That’s terrible advice. Clearly, you should rage in the late afternoon. At that point, most people have already had a stressful day and are ready to finally get work over with and head home. If you start raging then, you will be much more effective and you will be able to irritate people so effectively that John Cleese would be proud. So Rage at dawn is bad advice, but is it a good movie? Eh. It’s not bad, for sure. It’s not great either, but it’s closer to being great than to being bad.1 It’s pretty much a standard fifties westerns. Four bandit brothers in the command of the highly corrupt local judge are terrorising the neighbouring communities. Something needs to be done.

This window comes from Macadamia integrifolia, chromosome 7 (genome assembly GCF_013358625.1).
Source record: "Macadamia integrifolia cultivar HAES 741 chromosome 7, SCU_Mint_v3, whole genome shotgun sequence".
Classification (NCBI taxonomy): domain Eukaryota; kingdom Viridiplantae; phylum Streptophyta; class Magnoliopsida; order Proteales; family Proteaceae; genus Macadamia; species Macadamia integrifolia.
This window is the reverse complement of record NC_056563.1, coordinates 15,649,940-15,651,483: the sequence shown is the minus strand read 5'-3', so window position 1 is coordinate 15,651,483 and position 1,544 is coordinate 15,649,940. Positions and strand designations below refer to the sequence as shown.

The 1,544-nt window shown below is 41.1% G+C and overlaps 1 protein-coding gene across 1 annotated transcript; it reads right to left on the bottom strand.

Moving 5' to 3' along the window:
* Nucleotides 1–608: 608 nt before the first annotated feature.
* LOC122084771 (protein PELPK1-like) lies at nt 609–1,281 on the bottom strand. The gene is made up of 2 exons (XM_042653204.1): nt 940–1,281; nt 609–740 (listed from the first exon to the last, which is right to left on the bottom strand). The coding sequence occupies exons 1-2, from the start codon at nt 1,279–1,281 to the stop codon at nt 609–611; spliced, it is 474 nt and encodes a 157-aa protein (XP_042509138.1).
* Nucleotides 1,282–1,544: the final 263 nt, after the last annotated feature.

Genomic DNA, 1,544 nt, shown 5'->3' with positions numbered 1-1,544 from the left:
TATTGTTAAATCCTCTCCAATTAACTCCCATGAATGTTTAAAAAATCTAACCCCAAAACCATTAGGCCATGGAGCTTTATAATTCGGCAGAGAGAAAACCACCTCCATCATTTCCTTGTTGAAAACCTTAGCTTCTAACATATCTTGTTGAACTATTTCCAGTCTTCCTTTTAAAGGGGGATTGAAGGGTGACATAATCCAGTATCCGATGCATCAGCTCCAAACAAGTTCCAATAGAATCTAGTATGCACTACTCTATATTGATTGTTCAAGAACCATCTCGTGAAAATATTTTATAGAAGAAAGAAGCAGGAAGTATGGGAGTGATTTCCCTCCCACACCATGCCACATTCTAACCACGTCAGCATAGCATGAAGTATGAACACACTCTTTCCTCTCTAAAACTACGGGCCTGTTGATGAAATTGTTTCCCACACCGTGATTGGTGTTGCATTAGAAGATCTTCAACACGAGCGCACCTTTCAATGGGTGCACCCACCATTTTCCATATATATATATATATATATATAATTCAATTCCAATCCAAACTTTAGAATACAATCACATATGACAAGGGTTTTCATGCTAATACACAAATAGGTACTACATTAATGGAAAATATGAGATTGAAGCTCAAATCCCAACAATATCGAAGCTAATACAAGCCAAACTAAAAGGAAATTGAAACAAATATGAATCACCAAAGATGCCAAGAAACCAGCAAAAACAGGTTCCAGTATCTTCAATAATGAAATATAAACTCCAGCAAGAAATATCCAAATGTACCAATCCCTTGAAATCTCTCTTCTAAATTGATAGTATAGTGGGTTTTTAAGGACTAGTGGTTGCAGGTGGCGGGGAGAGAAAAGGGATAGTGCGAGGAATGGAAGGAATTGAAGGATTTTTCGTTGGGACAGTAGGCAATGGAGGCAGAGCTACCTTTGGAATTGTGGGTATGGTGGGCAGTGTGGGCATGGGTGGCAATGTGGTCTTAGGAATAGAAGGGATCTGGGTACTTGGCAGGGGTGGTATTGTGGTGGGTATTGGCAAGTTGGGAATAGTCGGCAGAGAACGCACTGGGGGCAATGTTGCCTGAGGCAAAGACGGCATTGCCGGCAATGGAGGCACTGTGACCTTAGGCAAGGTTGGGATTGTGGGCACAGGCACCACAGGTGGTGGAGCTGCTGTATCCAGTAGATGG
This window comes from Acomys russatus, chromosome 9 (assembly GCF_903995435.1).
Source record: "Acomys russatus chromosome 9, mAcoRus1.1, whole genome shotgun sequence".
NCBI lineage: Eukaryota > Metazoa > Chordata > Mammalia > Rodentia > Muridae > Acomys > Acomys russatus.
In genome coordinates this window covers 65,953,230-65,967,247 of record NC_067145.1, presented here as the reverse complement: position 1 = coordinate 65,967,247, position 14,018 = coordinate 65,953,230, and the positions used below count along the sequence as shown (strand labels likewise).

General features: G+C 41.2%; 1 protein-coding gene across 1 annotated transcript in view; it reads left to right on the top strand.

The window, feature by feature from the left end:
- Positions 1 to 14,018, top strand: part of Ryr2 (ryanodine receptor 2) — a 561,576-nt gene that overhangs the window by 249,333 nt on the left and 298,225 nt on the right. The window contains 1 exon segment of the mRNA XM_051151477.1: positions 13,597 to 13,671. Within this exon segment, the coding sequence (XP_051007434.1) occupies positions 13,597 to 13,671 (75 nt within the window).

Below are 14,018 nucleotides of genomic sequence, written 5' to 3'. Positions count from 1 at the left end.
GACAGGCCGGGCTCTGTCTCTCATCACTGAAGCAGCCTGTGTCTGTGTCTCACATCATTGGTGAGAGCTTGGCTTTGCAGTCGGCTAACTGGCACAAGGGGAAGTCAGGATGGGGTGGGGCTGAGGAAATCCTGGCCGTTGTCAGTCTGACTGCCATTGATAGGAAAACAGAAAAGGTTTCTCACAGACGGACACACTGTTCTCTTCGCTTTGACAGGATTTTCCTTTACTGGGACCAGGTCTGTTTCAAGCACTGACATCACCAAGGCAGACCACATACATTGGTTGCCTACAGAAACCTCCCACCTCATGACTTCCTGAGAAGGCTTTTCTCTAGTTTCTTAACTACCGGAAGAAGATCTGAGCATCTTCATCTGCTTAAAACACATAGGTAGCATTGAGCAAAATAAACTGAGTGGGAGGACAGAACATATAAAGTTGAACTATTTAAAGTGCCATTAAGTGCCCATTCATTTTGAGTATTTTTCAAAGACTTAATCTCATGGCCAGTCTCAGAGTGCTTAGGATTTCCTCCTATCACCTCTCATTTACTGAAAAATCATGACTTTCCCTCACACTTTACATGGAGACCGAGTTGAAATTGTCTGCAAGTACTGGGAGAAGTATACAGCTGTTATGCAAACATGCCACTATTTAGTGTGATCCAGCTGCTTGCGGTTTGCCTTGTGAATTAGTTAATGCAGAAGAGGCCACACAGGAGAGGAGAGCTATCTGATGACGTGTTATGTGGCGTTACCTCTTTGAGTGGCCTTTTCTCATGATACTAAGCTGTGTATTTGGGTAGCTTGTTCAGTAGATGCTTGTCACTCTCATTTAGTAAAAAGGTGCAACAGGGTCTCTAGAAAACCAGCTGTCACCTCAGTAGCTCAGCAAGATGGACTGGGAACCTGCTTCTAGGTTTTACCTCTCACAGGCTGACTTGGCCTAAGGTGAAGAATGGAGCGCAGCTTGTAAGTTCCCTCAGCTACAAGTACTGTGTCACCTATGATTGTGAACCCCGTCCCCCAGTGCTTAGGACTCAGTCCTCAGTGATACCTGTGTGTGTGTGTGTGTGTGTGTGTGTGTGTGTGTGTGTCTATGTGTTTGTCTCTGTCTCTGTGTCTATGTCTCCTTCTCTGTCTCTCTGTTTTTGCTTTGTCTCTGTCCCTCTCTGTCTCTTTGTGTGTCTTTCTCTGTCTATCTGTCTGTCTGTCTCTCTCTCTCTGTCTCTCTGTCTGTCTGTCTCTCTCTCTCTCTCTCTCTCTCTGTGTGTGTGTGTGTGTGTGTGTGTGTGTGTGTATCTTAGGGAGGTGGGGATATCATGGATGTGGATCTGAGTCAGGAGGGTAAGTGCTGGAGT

It’s always a sad state of affairs when something needs to be done. But the guy charged with actually doing something has a brilliant idea: he plays chess! That counts, right? That must count. And so we find him sitting at the board one day, waiting for the judge’s man to take him in and get him into contact with the bandit brothers.
While the chessboard is properly centred, the quality of the images I’ve seen is not sufficient to give a fully reliable reconstruction. The black pieces seem to stand out a little more and as a result I am pretty confident about them. The white pieces are another matter altogether.2
This seems to be the first position we see. Black plays Nc6, and our hero responds with Bb6. Why? Who knows! Presumably, there is a prize for ridiculousness. Or perhaps they’re just biding time until it is dawn and they can start raging.
Realism: 2/5 No, this is not realistic. Pieces are hanging everywhere and no one seems to care. On the other hand, the position is locally logical and the moves played are legal.
Probable winner: White, since black is strewing pieces left and right.